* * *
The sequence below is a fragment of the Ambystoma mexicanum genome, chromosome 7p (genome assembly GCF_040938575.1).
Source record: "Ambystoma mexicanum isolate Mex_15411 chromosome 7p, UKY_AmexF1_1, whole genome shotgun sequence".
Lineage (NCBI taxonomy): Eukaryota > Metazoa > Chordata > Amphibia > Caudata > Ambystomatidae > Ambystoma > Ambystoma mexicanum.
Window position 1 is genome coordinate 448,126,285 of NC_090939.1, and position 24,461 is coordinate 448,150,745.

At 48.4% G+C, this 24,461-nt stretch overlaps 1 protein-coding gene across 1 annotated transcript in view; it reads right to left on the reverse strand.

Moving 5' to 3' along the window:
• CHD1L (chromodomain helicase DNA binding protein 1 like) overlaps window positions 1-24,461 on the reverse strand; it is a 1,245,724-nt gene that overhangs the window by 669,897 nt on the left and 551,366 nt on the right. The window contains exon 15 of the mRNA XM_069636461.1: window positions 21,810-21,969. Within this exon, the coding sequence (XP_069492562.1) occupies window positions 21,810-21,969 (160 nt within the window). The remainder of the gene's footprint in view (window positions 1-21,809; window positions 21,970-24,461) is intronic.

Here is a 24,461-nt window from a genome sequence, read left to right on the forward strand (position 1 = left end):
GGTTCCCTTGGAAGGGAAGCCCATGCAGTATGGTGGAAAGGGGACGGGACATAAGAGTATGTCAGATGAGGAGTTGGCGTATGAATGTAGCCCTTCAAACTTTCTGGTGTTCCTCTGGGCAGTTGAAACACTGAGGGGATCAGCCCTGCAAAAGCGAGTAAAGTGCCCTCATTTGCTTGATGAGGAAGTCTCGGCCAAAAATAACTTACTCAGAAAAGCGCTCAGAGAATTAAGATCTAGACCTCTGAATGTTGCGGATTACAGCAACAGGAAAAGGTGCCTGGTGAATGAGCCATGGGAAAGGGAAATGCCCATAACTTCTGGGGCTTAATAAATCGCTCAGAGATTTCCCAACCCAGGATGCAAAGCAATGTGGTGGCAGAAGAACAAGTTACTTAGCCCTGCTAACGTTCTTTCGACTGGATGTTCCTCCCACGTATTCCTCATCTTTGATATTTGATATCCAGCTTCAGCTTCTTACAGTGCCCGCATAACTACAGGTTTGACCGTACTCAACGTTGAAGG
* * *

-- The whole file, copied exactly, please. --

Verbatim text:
The sequence below is a fragment of the Ambystoma mexicanum genome, chromosome 7p (genome assembly GCF_040938575.1).
Source record: "Ambystoma mexicanum isolate Mex_15411 chromosome 7p, UKY_AmexF1_1, whole genome shotgun sequence".
Lineage (NCBI taxonomy): Eukaryota > Metazoa > Chordata > Amphibia > Caudata > Ambystomatidae > Ambystoma > Ambystoma mexicanum.
Window position 1 is genome coordinate 448,126,285 of NC_090939.1, and position 24,461 is coordinate 448,150,745.

At 48.4% G+C, this 24,461-nt stretch overlaps 1 protein-coding gene across 1 annotated transcript in view; it reads right to left on the reverse strand.

Moving 5' to 3' along the window:
• CHD1L (chromodomain helicase DNA binding protein 1 like) overlaps window positions 1-24,461 on the reverse strand; it is a 1,245,724-nt gene that overhangs the window by 669,897 nt on the left and 551,366 nt on the right. The window contains exon 15 of the mRNA XM_069636461.1: window positions 21,810-21,969. Within this exon, the coding sequence (XP_069492562.1) occupies window positions 21,810-21,969 (160 nt within the window). The remainder of the gene's footprint in view (window positions 1-21,809; window positions 21,970-24,461) is intronic.

Here is a 24,461-nt window from a genome sequence, read left to right on the forward strand (position 1 = left end):
GGTTCCCTTGGAAGGGAAGCCCATGCAGTATGGTGGAAAGGGGACGGGACATAAGAGTATGTCAGATGAGGAGTTGGCGTATGAATGTAGCCCTTCAAACTTTCTGGTGTTCCTCTGGGCAGTTGAAACACTGAGGGGATCAGCCCTGCAAAAGCGAGTAAAGTGCCCTCATTTGCTTGATGAGGAAGTCTCGGCCAAAAATAACTTACTCAGAAAAGCGCTCAGAGAATTAAGATCTAGACCTCTGAATGTTGCGGATTACAGCAACAGGAAAAGGTGCCTGGTGAATGAGCCATGGGAAAGGGAAATGCCCATAACTTCTGGGGCTTAATAAATCGCTCAGAGATTTCCCAACCCAGGATGCAAAGCAATGTGGTGGCAGAAGAACAAGTTACTTAGCCCTGCTAACGTTCTTTCGACTGGATGTTCCTCCCACGTATTCCTCATCTTTGATATTTGATATCCAGCTTCAGCTTCTTACAGTGCCCGCATAACTACAGGTTTGACCGTACTCAACGTTGAAGG